- One in 10 babies will develop a hemangioma
- Chloe's noticeable birthmark would also leave a bald spot on her scalp
- Plastic surgery removed the birthmark when Chloe was 2
- Chloe's mother worried she was being too shallow by opting for surgery
"What's that on her head?"
It was my daughter Chloe's second day on Earth, and already the mom anxiety had kicked in over what looked like a bruise just above her forehead. "That's just a hemangioma birthmark. It might get a little bigger, but it will go away by the time she's 2," the pediatrician told me.
Google gave me more details: A hemangioma, often called a strawberry, is a benign blood-vessel tumor. One in 10 babies (usually girls) will develop one.
My husband, Justin, and I tried to laugh it off as we fell madly in love with our Baby Gorbachev. But as Chloe grew, the hemangioma showed no signs of shrinking. In fact, it had ballooned to the diameter of a golf ball, and was puffed ominously full of blood.
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People who knew Chloe saw a spunky, smiley, and beautiful kid; strangers just stared at that thing on her head. The pediatrician brushed off my concerns, saying it was just a cosmetic issue. But I couldn't help the nagging feeling that her birthmark would always enter the room before she did.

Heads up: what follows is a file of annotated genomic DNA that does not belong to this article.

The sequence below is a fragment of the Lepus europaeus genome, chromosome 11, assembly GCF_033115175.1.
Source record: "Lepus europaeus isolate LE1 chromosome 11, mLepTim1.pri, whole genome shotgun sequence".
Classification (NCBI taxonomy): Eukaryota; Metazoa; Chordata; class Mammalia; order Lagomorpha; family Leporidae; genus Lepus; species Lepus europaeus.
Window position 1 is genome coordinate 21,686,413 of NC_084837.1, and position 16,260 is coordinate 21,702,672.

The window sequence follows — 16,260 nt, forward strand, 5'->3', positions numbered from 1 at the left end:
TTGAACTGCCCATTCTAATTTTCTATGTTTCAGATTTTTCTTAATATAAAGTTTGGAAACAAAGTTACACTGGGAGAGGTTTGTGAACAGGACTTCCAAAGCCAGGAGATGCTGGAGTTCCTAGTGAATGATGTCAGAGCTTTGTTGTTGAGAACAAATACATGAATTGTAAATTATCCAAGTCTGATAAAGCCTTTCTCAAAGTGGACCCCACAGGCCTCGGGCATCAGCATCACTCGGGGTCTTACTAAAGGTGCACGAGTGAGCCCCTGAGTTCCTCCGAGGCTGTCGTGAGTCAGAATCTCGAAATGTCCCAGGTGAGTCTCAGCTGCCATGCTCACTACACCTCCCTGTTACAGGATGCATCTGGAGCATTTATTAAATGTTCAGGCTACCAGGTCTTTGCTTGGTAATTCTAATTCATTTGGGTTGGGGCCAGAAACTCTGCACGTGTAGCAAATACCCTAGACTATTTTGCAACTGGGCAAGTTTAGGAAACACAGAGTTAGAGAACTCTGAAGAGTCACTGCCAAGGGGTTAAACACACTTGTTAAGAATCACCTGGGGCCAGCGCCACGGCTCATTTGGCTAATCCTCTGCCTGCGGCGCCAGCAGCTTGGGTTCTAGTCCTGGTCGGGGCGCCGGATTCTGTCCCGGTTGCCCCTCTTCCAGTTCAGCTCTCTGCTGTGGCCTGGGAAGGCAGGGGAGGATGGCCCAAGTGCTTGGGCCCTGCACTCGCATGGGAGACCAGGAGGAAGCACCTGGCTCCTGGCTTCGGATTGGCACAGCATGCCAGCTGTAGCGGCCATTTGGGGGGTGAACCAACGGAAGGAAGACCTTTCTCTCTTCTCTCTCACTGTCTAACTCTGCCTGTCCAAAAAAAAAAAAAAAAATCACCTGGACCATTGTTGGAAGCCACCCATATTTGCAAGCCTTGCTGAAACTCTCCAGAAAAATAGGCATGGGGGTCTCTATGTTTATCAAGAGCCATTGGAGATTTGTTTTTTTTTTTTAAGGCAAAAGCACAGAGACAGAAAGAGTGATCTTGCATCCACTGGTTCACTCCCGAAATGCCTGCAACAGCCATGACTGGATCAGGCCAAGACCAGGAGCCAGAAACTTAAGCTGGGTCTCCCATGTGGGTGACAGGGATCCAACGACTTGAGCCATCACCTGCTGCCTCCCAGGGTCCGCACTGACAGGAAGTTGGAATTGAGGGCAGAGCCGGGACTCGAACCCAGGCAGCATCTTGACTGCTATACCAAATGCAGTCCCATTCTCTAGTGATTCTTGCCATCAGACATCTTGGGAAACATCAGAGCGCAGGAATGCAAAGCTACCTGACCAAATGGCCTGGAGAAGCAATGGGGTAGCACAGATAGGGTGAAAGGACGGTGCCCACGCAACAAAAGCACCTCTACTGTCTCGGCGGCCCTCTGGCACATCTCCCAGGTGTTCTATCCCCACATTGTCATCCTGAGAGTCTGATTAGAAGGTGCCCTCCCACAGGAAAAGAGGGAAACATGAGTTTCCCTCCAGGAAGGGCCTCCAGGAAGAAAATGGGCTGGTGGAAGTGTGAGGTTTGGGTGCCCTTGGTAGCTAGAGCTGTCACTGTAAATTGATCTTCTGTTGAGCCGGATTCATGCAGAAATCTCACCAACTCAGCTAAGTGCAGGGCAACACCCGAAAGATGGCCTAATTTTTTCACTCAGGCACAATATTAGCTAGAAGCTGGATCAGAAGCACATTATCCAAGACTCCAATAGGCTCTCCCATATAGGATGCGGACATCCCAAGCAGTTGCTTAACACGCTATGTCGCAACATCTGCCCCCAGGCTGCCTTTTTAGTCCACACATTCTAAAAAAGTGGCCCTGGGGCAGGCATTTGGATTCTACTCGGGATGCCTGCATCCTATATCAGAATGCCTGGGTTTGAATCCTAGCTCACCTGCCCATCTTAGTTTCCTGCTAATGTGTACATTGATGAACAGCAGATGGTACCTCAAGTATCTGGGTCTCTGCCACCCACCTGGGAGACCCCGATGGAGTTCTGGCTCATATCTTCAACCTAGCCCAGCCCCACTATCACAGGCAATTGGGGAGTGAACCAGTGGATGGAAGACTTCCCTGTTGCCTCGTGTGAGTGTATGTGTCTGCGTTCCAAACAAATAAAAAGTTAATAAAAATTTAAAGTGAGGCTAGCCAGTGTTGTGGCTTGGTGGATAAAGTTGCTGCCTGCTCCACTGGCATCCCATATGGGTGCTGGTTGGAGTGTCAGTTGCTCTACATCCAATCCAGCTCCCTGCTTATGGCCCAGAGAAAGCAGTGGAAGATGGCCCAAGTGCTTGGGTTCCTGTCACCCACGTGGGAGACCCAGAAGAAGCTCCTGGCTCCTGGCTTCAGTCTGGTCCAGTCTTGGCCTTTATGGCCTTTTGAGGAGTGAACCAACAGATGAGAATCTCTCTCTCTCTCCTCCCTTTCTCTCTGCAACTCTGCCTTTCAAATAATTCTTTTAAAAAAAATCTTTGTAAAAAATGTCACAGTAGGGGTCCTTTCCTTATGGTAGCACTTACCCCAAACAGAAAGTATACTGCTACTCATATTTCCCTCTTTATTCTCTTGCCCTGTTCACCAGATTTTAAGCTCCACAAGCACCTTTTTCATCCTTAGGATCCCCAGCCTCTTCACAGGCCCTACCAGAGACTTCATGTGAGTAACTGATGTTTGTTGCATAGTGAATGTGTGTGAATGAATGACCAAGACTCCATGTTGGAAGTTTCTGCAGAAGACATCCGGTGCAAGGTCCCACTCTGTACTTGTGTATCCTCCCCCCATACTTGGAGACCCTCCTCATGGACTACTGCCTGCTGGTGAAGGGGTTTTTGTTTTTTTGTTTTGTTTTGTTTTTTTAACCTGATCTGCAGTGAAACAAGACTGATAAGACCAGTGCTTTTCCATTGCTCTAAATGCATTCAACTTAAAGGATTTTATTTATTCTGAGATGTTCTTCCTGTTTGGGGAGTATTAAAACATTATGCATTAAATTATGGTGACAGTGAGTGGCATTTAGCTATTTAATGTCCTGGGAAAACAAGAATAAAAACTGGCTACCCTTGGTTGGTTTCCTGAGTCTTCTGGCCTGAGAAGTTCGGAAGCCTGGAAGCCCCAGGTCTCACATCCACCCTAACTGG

I made an appointment with a plastic surgeon my pediatrician begrudgingly referred me to. Chloe and I sat in the waiting room surrounded by pamphlets for rhinoplasty and chin implants.
It felt blasphemous. Shouldn't I be teaching my kid that you can't judge a book by its cover? Plus, I'd kill her if she ever got a boob job.
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Then, through online research, we found the Vascular Birthmarks Foundation, and Milton Waner, M.D., who wrote the book on hemangiomas. (No, seriously. He wrote a book called Hemangiomas and Vascular Malformations of the Head and Neck.)
He told me that most pediatricians don't know a lot about hemangiomas, which can actually take as long as a decade to resolve, plenty of time for it to do a number on a child's self-esteem. Chloe's was just past her hairline, so even after it faded, she'd be left with a large hairless section.
I pictured bullies. My gut told me Chloe would not appreciate going to junior high with a bald spot.
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After discovering that insurance would cover some of the cost, we scheduled the surgery for May 3, 2007. Chloe was barely 2 years old.
Surgery day was a mix of the mundane (keeping her distracted) and the awful (holding her down while the nurses put her under). When the surgery was done, we heard her scream from the recovery room. I ran in and cradled her, staring at the stitched gash.
Seconds later, everyone was asking if I was OK.
Chloe is now in second grade, with long blond hair. (When you part it on the right side, it hides the three-inch scar.) On a recent trip to the supermarket, she glanced at a magazine cover detailing a starlet's plastic surgery.
"Why do people do that?" she asked. "People are usually better off with what they're born with," I told her -- and hoped someday to find a way to explain "usually."
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